NBA Draft Profile: Arizona's Nick Johnson

NBA Draft Profile: Arizona's Nick Johnson
June 4, 2014, 3:00 pm
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Nick Johnson, 6-foot-3 shooting guard, Arizona

2013-14 stats: 16.3 PPG, 2.8 APG, 4.1 RPG, 1.1 SPG, .432 FG%, .367 3P%

The nephew of late Hall of Famer Dennis Johnson and the son of a Los Angeles playground legend, Johnson has the pedigree of a star but had to earn his way into a starring role in college after playing for a similarly loaded high-school squad. The high-flying athlete carved out a niche for himself as a tough defender and solid offensive player, before emerging as Arizona’s leader and top scoring option as a junior, leading to him deciding to forgo his final year of college eligibility. Still, despite his stellar season, questions remain about his professional future and whether or not he would have been better off staying in school.

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Career highlights: In a disappointing season for the Wildcats, Johnson had a solid debut campaign, averaging an even nine points per game and making the Pac-12’s All-Freshman Team. As a sophomore, his role increased, and Johnson quietly developed into a steady all-around player, averaging 11.5 points, 3.6 rebounds, 3.2 assists and 1.9 steals per game, while shooting 44.8 percent from the floor and 39.3 percent from 3-point range, as Arizona advanced to the Sweet 16 of the NCAA Tournament. Johnson took on the role of primary scorer this past season — playing next to a true point guard in floor general T.J. McConnell helped define his role — and took off, helping Arizona win its first 21 games of the year before helping the Wildcats advance to the Elite Eight, winning Pac-12 player of the year, making the conference’s all-defensive team and earning All-American honors along the way.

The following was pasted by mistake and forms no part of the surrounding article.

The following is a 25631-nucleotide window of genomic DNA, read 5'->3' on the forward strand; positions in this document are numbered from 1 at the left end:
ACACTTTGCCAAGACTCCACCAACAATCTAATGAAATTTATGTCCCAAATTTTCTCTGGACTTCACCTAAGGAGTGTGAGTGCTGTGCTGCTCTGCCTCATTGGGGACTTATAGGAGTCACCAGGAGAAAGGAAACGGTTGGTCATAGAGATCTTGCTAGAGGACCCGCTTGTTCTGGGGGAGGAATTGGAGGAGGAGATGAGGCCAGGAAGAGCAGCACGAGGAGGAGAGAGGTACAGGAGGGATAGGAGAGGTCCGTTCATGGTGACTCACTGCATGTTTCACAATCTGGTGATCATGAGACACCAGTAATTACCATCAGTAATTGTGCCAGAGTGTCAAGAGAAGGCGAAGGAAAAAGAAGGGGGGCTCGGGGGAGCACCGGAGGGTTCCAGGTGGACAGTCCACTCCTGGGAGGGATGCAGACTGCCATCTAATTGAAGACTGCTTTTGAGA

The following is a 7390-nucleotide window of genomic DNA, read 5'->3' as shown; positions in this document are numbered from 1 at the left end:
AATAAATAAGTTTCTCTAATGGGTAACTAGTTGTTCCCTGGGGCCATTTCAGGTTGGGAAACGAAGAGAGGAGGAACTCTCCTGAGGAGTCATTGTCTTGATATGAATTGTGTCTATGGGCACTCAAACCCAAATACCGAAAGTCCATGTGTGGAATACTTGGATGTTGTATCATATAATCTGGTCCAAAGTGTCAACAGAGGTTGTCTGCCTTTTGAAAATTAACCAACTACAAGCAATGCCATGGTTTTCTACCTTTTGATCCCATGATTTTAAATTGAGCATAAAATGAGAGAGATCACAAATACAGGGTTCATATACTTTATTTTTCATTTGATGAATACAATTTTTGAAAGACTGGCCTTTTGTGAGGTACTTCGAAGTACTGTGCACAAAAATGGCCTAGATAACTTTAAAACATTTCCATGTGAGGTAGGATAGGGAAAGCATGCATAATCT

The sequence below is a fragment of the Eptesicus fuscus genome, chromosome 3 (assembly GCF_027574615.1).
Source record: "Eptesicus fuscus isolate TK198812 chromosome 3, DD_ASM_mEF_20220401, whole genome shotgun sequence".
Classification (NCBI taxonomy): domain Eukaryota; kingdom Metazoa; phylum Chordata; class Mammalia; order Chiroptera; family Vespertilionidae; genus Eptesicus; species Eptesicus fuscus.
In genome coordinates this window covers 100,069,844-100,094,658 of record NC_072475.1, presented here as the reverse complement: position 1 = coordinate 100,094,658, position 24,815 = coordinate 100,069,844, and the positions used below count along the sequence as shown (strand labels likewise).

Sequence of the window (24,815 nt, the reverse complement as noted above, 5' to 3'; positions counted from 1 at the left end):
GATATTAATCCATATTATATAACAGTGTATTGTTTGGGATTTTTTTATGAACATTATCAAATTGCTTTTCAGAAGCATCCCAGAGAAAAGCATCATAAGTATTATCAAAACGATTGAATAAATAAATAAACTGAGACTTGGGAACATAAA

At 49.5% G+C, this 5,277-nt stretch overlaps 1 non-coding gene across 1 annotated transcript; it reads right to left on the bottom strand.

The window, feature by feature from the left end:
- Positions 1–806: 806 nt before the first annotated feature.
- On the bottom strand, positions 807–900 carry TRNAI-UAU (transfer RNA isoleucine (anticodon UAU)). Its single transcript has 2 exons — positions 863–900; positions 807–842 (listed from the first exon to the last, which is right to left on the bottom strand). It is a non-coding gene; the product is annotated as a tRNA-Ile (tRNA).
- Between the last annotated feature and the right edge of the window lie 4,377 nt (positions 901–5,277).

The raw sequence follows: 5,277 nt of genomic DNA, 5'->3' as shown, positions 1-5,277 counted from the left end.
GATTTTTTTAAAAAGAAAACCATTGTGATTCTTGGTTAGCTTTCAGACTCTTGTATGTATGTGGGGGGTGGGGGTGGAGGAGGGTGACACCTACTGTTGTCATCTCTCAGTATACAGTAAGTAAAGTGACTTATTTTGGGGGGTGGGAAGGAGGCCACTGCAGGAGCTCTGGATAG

Strengths: Johnson’s athleticism stands out immediately when watching him, as he utilizes both his lateral quickness, particularly on the defensive end of the court, and his leaping ability to make dynamic plays. A spot-up shooter that has to be respected, even if he’s a bit streaky, Johnson is capable of getting hot from the perimeter and when opposing defenses adjust, penetrating for pull-up jumpers or getting all the way to the rim and finishing, also possessing the confidence to take and make shots under pressure. A dogged defender, he has the ability to guard either backcourt position due to his strength and foot speed, as well as playing the passing lanes and making weak-side blocks that belie his size. While not an advanced playmaker, Johnson is unselfish with the ball in his hands but can play off the ball and will contribute on the glass.

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Weaknesses: Though he’s had opportunities to function as a point guard during his college career, it’s become clear that isn’t Johnson’s natural position and unfortunately, he doesn’t possess ideal size for a shooting guard. He can’t be considered an absolute knockdown perimeter shooter either and experienced bouts of inefficiency as Arizona’s featured scorer. Perhaps more opportunities in that role would have solidified him as capable of being able to make the transition to the next level more convincingly, though it’s easy to see the rationale in passing up his senior year after the stellar season he had.

Draft projection: Despite his athleticism and intangibles — he’s viewed as an excellent teammate, willing to make hustle plays and being a leader — Johnson is pretty firmly cemented as a second-round prospect. That said, there’s reason to believe, based on his work ethic and development in college, he can evolve into a solid NBA contributor. Having played alongside several talented players in both high school and college (including high school teammate Tristan Thompson of the Cleveland Cavaliers and Wildcats teammate and likely lottery pick Aaron Gordon), he’s proven that he can thrive in a complementary role. Johnson should be able to carve out a niche for himself as a high-energy, defensive-minded backup and as both his floor generalship and consistency as a scorer improve, envisioning a coach prizing his attributes and putting him into a key situational role isn’t difficult.